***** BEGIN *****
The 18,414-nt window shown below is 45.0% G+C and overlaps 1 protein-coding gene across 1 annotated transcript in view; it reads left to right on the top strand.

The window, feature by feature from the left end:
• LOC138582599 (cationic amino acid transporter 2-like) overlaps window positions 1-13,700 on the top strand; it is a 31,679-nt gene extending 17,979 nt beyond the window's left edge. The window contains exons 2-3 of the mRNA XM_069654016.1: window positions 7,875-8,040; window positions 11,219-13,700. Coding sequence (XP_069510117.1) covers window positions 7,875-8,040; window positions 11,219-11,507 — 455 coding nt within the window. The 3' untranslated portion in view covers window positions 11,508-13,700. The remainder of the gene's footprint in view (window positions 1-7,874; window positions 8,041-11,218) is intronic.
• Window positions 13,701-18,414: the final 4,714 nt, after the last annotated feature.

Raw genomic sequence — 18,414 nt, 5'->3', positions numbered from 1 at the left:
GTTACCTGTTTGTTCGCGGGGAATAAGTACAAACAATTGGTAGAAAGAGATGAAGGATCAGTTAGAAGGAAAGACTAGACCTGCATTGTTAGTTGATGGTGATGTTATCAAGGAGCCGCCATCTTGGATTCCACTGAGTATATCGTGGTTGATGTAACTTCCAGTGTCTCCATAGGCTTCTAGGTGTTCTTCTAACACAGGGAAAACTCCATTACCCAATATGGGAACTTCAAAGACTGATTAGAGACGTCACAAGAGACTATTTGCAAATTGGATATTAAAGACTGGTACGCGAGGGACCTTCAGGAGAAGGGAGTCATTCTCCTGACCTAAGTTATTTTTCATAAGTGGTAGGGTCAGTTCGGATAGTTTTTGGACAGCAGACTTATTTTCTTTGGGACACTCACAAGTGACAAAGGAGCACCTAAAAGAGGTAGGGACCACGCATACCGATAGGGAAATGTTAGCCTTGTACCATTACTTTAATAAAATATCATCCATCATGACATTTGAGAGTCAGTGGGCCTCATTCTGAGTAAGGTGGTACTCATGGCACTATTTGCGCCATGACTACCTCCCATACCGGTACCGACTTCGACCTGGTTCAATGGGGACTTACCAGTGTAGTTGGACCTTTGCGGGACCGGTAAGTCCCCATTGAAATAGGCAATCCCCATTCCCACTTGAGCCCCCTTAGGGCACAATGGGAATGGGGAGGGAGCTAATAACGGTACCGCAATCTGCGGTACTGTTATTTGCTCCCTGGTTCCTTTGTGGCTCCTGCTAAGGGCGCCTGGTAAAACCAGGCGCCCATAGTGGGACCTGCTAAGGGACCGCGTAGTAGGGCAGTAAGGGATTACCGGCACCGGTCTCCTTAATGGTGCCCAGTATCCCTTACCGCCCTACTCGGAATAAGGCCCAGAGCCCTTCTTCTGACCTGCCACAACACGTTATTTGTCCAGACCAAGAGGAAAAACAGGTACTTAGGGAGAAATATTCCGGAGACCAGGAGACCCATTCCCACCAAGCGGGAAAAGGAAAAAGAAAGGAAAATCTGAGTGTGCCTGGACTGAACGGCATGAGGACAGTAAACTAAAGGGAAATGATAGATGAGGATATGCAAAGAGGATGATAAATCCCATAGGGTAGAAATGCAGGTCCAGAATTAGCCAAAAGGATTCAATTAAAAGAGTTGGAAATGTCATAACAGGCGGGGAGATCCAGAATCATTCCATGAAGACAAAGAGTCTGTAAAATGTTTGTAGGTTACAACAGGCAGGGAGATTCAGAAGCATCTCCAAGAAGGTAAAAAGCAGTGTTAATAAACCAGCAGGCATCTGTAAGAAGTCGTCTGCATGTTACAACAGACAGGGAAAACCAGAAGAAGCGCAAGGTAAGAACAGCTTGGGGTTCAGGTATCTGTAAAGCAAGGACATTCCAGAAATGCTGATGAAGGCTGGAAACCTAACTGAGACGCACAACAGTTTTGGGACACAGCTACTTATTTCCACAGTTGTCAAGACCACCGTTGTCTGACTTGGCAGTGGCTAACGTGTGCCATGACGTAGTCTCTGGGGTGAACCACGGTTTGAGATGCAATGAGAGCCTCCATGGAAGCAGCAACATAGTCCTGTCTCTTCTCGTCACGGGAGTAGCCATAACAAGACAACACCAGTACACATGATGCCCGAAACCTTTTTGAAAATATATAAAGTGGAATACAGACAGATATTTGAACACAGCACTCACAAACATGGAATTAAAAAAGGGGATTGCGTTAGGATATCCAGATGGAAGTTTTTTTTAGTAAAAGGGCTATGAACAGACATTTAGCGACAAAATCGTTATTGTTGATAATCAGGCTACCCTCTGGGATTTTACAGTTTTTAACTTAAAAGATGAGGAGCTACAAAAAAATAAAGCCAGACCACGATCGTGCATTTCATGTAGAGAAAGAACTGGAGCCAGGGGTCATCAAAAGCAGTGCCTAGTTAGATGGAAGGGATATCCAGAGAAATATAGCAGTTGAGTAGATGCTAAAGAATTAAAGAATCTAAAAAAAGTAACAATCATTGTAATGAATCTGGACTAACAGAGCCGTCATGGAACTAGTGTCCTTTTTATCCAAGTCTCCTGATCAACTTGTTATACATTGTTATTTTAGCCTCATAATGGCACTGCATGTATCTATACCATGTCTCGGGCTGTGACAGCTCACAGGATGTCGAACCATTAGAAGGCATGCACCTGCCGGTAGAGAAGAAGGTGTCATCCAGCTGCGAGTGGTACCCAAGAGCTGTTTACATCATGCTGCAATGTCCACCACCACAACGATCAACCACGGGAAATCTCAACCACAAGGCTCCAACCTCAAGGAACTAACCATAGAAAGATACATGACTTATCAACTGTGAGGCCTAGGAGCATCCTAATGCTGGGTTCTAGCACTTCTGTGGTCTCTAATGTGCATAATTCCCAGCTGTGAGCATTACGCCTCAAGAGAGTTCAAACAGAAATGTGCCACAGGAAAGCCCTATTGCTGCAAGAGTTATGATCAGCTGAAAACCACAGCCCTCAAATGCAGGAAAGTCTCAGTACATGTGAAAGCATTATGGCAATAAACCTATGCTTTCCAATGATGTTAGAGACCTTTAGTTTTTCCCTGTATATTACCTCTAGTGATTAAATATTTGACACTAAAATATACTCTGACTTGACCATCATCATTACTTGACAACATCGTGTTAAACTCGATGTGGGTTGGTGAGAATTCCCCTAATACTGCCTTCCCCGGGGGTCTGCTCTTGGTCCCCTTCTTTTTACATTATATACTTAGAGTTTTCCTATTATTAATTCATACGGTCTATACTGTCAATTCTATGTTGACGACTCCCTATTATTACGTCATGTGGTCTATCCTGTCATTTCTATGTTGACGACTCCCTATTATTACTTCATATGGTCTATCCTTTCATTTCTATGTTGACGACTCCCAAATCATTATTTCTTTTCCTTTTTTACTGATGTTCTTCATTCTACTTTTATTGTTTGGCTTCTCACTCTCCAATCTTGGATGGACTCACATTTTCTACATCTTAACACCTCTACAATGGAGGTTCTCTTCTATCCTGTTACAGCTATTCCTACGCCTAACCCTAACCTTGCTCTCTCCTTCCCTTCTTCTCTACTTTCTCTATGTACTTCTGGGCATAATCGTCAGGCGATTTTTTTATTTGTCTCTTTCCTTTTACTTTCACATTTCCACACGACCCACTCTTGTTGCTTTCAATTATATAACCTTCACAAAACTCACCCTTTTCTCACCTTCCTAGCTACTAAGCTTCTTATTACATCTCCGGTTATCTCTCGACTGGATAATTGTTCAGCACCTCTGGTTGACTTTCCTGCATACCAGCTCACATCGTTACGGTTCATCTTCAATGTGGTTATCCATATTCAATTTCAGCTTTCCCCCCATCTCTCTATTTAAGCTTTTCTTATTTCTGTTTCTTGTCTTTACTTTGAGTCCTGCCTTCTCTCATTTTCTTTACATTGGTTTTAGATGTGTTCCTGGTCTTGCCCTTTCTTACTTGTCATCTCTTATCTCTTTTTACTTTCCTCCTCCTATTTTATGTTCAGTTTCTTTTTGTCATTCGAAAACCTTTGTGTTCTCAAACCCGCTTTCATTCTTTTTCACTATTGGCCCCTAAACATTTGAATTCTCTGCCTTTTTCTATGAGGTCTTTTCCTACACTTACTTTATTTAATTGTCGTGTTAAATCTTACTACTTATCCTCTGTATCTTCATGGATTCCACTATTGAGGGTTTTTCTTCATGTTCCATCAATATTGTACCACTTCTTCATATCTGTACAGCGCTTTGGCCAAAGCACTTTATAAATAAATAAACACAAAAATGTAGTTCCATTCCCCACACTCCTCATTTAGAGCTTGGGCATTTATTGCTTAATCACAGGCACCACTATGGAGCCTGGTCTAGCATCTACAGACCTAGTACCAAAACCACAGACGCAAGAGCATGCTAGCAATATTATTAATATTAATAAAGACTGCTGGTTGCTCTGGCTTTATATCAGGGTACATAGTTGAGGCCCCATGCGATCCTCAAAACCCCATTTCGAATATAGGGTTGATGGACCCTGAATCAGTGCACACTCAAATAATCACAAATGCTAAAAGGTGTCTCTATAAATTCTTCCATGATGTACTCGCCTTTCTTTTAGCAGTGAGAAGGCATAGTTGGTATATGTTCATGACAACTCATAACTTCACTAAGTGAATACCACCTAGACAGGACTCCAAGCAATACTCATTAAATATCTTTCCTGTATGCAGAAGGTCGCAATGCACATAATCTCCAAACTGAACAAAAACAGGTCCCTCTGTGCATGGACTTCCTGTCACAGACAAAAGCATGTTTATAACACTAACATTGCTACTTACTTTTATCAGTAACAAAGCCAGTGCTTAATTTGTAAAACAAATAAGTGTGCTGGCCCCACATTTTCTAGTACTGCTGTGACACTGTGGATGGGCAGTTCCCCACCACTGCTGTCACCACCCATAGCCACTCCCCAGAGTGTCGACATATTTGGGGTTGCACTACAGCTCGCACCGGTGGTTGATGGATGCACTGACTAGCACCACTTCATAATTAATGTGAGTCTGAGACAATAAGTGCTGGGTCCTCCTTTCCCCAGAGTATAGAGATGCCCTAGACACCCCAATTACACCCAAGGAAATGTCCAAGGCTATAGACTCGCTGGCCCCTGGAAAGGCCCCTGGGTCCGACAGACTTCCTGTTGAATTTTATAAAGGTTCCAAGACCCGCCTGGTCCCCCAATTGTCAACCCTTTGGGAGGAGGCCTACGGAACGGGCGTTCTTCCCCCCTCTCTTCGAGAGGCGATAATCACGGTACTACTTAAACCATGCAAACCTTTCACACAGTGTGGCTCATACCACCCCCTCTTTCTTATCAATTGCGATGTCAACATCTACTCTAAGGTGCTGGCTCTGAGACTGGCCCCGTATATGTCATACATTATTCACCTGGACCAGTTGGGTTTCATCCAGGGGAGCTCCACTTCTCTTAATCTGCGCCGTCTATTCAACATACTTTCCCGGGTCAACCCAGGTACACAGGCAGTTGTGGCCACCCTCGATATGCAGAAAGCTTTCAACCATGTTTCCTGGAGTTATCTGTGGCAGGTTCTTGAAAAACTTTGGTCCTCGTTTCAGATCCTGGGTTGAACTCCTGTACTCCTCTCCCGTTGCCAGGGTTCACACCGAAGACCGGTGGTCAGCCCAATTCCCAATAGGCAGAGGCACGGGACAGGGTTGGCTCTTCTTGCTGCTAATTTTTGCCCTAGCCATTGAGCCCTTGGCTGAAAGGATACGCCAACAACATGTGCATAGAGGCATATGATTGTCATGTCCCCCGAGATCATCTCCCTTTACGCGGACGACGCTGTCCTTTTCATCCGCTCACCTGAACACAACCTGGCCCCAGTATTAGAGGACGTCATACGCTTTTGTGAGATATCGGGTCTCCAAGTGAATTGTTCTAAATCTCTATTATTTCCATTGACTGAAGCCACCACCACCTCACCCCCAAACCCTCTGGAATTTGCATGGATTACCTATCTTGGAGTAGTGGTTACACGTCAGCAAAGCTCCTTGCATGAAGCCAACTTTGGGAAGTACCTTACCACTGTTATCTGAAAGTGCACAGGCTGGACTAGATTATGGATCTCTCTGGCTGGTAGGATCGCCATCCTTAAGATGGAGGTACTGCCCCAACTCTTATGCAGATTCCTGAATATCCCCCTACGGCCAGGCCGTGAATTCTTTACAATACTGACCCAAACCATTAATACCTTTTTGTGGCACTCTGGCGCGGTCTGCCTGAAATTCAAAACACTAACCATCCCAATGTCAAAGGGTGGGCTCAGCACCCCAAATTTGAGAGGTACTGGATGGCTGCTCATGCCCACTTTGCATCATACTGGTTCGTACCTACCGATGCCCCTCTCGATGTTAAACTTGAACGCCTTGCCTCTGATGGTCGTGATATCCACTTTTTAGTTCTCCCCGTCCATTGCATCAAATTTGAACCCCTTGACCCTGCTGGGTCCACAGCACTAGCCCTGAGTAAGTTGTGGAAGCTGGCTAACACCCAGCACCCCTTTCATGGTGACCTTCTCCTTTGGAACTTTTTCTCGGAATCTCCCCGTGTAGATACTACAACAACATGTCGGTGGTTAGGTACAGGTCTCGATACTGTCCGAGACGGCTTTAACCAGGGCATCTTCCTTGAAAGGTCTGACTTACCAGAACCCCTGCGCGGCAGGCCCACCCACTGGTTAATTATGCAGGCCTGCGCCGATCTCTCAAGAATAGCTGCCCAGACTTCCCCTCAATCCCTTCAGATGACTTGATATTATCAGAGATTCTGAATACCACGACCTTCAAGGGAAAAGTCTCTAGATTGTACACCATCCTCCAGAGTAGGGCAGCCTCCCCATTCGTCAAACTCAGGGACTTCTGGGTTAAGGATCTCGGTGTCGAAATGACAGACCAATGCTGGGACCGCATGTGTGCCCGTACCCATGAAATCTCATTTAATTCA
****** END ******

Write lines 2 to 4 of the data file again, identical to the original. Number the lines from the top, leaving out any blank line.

The window, feature by feature from the left end:
• LOC138582599 (cationic amino acid transporter 2-like) overlaps window positions 1-13,700 on the top strand; it is a 31,679-nt gene extending 17,979 nt beyond the window's left edge. The window contains exons 2-3 of the mRNA XM_069654016.1: window positions 7,875-8,040; window positions 11,219-13,700. Coding sequence (XP_069510117.1) covers window positions 7,875-8,040; window positions 11,219-11,507 — 455 coding nt within the window. The 3' untranslated portion in view covers window positions 11,508-13,700. The remainder of the gene's footprint in view (window positions 1-7,874; window positions 8,041-11,218) is intronic.
• Window positions 13,701-18,414: the final 4,714 nt, after the last annotated feature.